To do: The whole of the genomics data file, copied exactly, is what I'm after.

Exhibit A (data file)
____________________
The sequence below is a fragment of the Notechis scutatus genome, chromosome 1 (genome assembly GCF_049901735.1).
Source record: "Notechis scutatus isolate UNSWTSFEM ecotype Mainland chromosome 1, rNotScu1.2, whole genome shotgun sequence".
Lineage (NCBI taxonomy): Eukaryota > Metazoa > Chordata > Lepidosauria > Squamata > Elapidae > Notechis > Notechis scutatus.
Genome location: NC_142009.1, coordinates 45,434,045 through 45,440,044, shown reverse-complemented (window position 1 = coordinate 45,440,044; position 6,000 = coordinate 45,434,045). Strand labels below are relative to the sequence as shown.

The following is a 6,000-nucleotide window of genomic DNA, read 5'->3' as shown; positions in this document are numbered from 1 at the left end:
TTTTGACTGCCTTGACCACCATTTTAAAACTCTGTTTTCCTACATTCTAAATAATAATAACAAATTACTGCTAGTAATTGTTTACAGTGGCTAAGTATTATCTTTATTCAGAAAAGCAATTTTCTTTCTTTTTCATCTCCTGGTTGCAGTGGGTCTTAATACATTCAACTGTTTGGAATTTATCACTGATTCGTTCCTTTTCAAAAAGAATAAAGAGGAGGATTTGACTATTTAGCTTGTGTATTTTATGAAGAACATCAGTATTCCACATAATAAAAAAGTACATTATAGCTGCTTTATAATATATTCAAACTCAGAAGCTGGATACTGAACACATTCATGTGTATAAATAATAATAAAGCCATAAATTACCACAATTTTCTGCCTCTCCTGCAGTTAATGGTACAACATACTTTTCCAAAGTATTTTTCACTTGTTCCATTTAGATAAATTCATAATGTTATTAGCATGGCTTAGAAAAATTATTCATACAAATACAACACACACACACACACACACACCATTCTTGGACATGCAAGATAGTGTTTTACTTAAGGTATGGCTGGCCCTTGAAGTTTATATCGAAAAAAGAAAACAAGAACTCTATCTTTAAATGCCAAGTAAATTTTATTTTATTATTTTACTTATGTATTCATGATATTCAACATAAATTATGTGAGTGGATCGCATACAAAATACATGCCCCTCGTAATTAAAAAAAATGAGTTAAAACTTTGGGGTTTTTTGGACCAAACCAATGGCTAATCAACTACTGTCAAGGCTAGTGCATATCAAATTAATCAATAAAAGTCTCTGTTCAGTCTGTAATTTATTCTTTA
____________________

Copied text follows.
The sequence below is a fragment of the Notechis scutatus genome, chromosome 1 (genome assembly GCF_049901735.1).
Source record: "Notechis scutatus isolate UNSWTSFEM ecotype Mainland chromosome 1, rNotScu1.2, whole genome shotgun sequence".
Lineage (NCBI taxonomy): Eukaryota > Metazoa > Chordata > Lepidosauria > Squamata > Elapidae > Notechis > Notechis scutatus.
Genome location: NC_142009.1, coordinates 45,434,045 through 45,440,044, shown reverse-complemented (window position 1 = coordinate 45,440,044; position 6,000 = coordinate 45,434,045). Strand labels below are relative to the sequence as shown.

The following is a 6,000-nucleotide window of genomic DNA, read 5'->3' as shown; positions in this document are numbered from 1 at the left end:
TTTTGACTGCCTTGACCACCATTTTAAAACTCTGTTTTCCTACATTCTAAATAATAATAACAAATTACTGCTAGTAATTGTTTACAGTGGCTAAGTATTATCTTTATTCAGAAAAGCAATTTTCTTTCTTTTTCATCTCCTGGTTGCAGTGGGTCTTAATACATTCAACTGTTTGGAATTTATCACTGATTCGTTCCTTTTCAAAAAGAATAAAGAGGAGGATTTGACTATTTAGCTTGTGTATTTTATGAAGAACATCAGTATTCCACATAATAAAAAAGTACATTATAGCTGCTTTATAATATATTCAAACTCAGAAGCTGGATACTGAACACATTCATGTGTATAAATAATAATAAAGCCATAAATTACCACAATTTTCTGCCTCTCCTGCAGTTAATGGTACAACATACTTTTCCAAAGTATTTTTCACTTGTTCCATTTAGATAAATTCATAATGTTATTAGCATGGCTTAGAAAAATTATTCATACAAATACAACACACACACACACACACACACCATTCTTGGACATGCAAGATAGTGTTTTACTTAAGGTATGGCTGGCCCTTGAAGTTTATATCGAAAAAAGAAAACAAGAACTCTATCTTTAAATGCCAAGTAAATTTTATTTTATTATTTTACTTATGTATTCATGATATTCAACATAAATTATGTGAGTGGATCGCATACAAAATACATGCCCCTCGTAATTAAAAAAAATGAGTTAAAACTTTGGGGTTTTTTGGACCAAACCAATGGCTAATCAACTACTGTCAAGGCTAGTGCATATCAAATTAATCAATAAAAGTCTCTGTTCAGTCTGTAATTTATTCTTTA